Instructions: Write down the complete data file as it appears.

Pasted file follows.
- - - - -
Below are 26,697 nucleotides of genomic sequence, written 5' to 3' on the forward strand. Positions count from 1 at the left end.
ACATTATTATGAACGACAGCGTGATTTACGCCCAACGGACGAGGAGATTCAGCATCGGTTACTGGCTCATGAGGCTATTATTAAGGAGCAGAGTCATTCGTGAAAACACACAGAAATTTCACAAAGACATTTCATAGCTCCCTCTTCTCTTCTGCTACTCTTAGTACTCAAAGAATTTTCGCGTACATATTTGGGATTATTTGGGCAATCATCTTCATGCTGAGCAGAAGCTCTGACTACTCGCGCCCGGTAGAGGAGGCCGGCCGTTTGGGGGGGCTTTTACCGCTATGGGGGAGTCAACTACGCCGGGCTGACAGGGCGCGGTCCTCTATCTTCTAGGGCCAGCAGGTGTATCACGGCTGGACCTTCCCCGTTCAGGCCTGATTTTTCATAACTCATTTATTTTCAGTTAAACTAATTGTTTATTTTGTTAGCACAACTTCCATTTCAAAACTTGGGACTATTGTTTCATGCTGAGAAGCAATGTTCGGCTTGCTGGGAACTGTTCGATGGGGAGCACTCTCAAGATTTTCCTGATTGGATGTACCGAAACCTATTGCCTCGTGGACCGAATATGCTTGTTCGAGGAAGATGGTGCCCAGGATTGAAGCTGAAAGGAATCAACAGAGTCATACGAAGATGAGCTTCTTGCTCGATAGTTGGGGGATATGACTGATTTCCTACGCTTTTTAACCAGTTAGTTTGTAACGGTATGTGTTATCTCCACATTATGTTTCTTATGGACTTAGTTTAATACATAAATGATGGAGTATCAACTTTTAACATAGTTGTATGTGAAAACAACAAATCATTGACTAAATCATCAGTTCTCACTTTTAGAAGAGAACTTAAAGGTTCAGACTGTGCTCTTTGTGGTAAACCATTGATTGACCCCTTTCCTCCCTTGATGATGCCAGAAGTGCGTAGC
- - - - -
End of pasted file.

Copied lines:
Below are 26,697 nucleotides of genomic sequence, written 5' to 3' on the forward strand. Positions count from 1 at the left end.
ACATTATTATGAACGACAGCGTGATTTACGCCCAACGGACGAGGAGATTCAGCATCGGTTACTGGCTCATGAGGCTATTATTAAGGAGCAGAGTCATTCGTGAAAACACACAGAAATTTCACAAAGACATTTCATAGCTCCCTCTTCTCTTCTGCTACTCTTAGTACTCAAAGAATTTTCGCGTACATATTTGGGATTATTTGGGCAATCATCTTCATGCTGAGCAGAAGCTCTGACTACTCGCGCCCGGTAGAGGAGGCCGGCCGTTTGGGGGGGCTTTTACCGCTATGGGGGAGTCAACTACGCCGGGCTGACAGGGCGCGGTCCTCTATCTTCTAGGGCCAGCAGGTGTATCACGGCTGGACCTTCCCCGTTCAGGCCTGATTTTTCATAACTCATTTATTTTCAGTTAAACTAATTGTTTATTTTGTTAGCACAACTTCCATTTCAAAACTTGGGACTATTGTTTCATGCTGAGAAGCAATGTTCGGCTTGCTGGGAACTGTTCGATGGGGAGCACTCTCAAGATTTTCCTGATTGGATGTACCGAAACCTATTGCCTCGTGGACCGAATATGCTTGTTCGAGGAAGATGGTGCCCAGGATTGAAGCTGAAAGGAATCAACAGAGTCATACGAAGATGAGCTTCTTGCTCGATAGTTGGGGGATATGACTGATTTCCTACGCTTTTTAACCAGTTAGTTTGTAACGGTATGTGTTATCTCCACATTATGTTTCTTATGGACTTAGTTTAATACATAAATGATGGAGTATCAACTTTTAACATAGTTGTATGTGAAAACAACAAATCATTGACTAAATCATCAGTTCTCACTTTTAGAAGAGAACTTAAAGGTTCAGACTGTGCTCTTTGTGGTAAACCATTGATTGACCCCTTTCCTCCCTTGATGATGCCAGAAGTGCGTAGC